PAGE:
¶ 64 As an initial point, while we have not specifically addressed the question before, waiver and estoppel are widely considered appropriate defenses to a claim of legal malpractice. See, e.g., 2 Ronald E. Mallen & Jeffrey M. Smith, Legal Malpractice, §§ 20.11 & 20.14, at 699-700, 717-20 (4th ed.1996) (stating that waiver and estoppel are proper defenses to legal malpractice and citing cases). We agree. Accordingly, defendants can properly rely on these defenses if there is evidence to support them. As we have earlier stated, “A party is entitled to have his theory of the case submitted to the jury, and where there is evidence to support a party's theory of the case, it is error for the court to refuse to instruct thereon.” Goode v. Dayton Disposal, Inc., 738 P.2d 638, 640 (Utah 1987). Thus, on remand, if the evidence supports the defenses of waiver and estoppel, the trial court should instruct the jury regarding them.
¶ 65 At trial below, the trial court rejected defendants' proposed instructions on waiver and estoppel, finding they incorrectly stated the law.12 Indeed, “the trial court may properly refuse to give [a] requested instruction[ ] where it does not accurately reflect the law governing the factual situation of the case.” Black v. McKnight, 562 P.2d 621, 622 (Utah 1977). Yet, this should not overshadow the trial court's obligation to see that the jury is presented with “a party's theory of the case.” Goode, 738 P.2d at 640. On remand, if this issue arises again, the trial court should require the proponent of the instruction to rewrite it to conform with the law governing the facts presented.
C. Bases for Liability
¶ 66 The liability question before the jury was whether defendants had breached any fiduciary duty owed to the plaintiffs. Defendants argue the trial court improperly allowed the jury to choose between two alternative bases for finding defendants liable for a breach of fiduciary duty: (i) a breach of defendants' duty of loyalty or (ii) a breach of defendants' duty of confidentiality. They contend that proof of actual disclosure or misuse of confidential information is a prerequisite for a finding of a breach of the duty of confidentiality and that there is no such proof in this case. Accordingly, they contend, the jury should only have considered whether defendants breached the duty of loyalty.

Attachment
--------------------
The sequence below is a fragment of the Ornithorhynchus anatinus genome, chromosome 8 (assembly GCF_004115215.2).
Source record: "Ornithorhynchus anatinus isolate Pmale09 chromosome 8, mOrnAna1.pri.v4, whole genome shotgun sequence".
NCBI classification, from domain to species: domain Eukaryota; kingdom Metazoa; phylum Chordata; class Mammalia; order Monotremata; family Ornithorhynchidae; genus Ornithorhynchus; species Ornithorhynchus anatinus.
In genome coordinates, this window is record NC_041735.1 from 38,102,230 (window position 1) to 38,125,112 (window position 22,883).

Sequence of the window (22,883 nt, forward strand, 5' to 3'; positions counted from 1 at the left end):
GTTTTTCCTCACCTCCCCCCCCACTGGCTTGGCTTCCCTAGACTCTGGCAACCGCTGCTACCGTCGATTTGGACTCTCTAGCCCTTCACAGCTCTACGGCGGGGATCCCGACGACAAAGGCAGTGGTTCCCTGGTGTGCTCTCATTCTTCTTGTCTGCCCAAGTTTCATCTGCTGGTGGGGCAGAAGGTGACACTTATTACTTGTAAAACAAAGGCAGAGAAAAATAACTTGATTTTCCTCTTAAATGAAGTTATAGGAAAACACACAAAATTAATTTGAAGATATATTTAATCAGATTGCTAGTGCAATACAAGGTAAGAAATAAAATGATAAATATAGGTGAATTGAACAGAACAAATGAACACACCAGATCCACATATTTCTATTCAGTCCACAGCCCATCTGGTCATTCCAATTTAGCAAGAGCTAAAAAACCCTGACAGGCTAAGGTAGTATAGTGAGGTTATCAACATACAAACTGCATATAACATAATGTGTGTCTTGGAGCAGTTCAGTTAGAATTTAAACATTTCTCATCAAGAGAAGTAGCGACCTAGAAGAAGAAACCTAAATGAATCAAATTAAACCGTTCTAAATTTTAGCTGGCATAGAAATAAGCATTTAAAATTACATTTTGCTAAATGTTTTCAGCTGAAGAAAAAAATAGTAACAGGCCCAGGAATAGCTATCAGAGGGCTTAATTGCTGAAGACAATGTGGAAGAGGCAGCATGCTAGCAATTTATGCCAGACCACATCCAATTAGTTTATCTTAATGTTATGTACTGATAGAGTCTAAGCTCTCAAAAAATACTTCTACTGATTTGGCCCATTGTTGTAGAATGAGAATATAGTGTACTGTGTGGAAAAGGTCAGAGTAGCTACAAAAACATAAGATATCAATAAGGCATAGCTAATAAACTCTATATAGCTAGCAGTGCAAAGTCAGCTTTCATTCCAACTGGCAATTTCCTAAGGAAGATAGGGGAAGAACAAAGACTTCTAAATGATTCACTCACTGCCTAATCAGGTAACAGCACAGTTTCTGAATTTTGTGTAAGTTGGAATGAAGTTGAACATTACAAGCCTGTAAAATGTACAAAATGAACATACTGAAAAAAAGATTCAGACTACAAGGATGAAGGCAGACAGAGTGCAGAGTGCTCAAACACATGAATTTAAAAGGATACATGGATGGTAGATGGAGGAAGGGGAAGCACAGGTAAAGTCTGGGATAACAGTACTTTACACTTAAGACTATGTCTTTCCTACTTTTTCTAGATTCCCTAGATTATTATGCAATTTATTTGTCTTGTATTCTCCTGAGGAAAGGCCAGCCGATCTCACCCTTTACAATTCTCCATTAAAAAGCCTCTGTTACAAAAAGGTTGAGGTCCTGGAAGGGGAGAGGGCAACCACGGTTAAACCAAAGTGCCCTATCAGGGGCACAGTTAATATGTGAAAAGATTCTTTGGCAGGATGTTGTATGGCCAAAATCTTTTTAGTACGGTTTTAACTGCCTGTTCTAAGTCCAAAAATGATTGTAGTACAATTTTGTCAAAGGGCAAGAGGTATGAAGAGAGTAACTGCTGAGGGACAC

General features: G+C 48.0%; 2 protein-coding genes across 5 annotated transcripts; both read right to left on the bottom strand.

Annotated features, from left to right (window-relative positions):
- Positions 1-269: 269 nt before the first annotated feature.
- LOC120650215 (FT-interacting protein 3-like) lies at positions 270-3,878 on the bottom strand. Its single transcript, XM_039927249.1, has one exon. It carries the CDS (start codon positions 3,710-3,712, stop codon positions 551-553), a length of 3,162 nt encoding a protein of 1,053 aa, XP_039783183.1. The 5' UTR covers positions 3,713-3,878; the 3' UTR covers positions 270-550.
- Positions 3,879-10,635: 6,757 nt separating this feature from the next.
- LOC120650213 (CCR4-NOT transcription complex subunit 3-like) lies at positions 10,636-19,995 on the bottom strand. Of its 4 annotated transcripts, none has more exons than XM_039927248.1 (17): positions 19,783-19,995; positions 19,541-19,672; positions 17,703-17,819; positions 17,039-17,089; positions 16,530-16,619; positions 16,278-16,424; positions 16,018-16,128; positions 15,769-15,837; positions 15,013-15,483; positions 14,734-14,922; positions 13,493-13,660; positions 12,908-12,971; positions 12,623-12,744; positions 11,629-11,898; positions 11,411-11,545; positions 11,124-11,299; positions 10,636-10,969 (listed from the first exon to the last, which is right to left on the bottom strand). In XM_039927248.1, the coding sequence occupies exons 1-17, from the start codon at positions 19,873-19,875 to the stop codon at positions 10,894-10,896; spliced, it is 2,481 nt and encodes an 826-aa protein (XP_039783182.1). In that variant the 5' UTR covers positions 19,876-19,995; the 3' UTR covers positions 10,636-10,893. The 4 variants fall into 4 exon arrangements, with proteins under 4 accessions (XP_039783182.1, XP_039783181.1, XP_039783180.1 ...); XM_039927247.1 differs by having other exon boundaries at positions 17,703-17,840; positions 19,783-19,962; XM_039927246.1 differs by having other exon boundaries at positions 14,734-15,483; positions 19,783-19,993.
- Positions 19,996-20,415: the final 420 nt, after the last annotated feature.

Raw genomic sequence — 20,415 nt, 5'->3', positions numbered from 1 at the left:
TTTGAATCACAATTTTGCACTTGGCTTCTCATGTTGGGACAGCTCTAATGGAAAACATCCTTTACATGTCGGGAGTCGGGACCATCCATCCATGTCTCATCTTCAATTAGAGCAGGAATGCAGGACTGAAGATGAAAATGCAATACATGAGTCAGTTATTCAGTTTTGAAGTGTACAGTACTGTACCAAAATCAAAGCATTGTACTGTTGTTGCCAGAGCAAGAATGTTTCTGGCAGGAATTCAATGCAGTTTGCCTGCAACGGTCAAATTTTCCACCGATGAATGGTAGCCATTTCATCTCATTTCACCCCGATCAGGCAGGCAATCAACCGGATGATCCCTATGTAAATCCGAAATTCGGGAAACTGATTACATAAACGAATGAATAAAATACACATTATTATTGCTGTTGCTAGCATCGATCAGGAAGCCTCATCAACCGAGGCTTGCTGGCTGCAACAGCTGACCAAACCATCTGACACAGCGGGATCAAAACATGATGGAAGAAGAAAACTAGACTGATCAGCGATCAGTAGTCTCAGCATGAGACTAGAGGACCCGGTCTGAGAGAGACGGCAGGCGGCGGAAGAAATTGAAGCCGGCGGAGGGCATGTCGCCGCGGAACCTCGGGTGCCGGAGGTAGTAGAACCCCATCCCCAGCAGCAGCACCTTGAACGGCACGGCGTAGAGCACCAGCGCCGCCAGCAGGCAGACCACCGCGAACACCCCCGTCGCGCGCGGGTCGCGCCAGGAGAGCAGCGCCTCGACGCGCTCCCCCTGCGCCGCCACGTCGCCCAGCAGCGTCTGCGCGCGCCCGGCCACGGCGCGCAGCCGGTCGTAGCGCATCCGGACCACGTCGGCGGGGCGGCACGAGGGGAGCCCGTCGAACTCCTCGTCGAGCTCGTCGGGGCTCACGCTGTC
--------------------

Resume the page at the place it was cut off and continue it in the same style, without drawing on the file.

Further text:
¶ 67 In addressing this issue, we are guided by our earlier opinion in Gildea v. Guardian Title Co. of Utah, 970 P.2d 1265 (Utah 1998). In that case, we affirmed the trial court's summary judgment ruling that dismissed the plaintiff's tort claims against various defendants. Id. at 1272. Among those claims, was an accusation that one of the defendants had breached its duty of confidentiality to the plaintiff by allowing an attorney to view a confidential file related to the plaintiff. Id. at 1269-70. We concluded the defendant had no fiduciary duties to the plaintiff and further determined that, even if such duties existed, the plaintiff had presented no evidence at all that the defendant had breached its duty of confidentiality. Id. at 1270. The only evidence before the trial court was that the attorney had never, in fact, seen the relevant file. Id. While the attorney had used information that was in the file, he testified he had gained the information from another source, and the plaintiff did not contest that testimony. Id. Based on these facts we concluded that “without any evidence that [the defendant] communicated confidential information, [the plaintiff's contention] is pure speculation and conjecture which cannot be allowed to form the basis of a jury's verdict.” Id.
¶ 68 As applied to this case, Gildea mandates that plaintiffs present some evidence that Wiley Rein and/or Richard Wiley actually communicated confidential information. For instance, in their dealings with Wood, several plaintiffs provided him with much confidential information about their financial positions. However, they also provided Northstar with financial information. To prove that Wiley Rein and/or Richard Wiley had actually breached the duty of confidentiality by providing Northstar with confidential information, plaintiffs must demonstrate that Northstar had financial information available to it beyond what plaintiffs had given it, financial information that only could have come from Wiley Rein and/or Richard Wiley.13
¶ 69 David Schutz was the plaintiffs' sole expert witness on damages. At trial, Schutz presented two separate valuations of Channel 13. The first was based on the 1987 fair market value of Channel 13. Schutz estimated the 1987 value of the MWT, Ltd., limited partners' interest in Channel 13 at $10 million. The second estimate was based on the value of Channel 13 as it would have been in 1997 but for the alleged breaches of fiduciary duty by defendants. Under this estimate, the MWT, Ltd., limited partners' interest in Channel 13 was valued at $25 million.